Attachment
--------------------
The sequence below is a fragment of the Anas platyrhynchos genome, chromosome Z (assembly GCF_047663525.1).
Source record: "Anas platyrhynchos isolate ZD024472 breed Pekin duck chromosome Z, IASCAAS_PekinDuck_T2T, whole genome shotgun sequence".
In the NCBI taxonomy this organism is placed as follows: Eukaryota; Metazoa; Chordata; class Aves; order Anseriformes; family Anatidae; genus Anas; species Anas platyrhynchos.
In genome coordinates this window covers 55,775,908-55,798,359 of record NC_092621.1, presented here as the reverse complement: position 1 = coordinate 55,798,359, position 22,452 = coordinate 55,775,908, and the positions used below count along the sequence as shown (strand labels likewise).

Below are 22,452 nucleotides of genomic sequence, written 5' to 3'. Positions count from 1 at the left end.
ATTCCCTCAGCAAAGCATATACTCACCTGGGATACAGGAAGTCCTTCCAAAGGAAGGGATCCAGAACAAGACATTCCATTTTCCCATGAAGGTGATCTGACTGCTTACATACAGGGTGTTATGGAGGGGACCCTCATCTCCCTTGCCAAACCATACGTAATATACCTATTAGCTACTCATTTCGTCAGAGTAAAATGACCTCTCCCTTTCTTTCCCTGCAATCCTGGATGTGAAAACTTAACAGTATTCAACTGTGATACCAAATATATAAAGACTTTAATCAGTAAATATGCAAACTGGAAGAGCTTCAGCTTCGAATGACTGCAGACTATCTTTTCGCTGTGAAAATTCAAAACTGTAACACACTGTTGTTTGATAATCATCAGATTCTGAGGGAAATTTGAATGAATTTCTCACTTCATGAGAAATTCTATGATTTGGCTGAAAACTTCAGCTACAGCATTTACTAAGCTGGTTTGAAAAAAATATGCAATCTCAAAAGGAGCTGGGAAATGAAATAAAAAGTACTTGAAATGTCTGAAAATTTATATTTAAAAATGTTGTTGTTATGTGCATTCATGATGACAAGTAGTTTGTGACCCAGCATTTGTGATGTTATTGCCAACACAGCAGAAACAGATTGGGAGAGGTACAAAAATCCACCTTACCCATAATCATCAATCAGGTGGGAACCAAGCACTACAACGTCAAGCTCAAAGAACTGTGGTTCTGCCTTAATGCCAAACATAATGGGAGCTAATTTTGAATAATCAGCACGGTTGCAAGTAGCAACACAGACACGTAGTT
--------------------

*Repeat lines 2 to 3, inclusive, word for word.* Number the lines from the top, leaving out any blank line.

Source record: "Anas platyrhynchos isolate ZD024472 breed Pekin duck chromosome Z, IASCAAS_PekinDuck_T2T, whole genome shotgun sequence".
In the NCBI taxonomy this organism is placed as follows: Eukaryota; Metazoa; Chordata; class Aves; order Anseriformes; family Anatidae; genus Anas; species Anas platyrhynchos.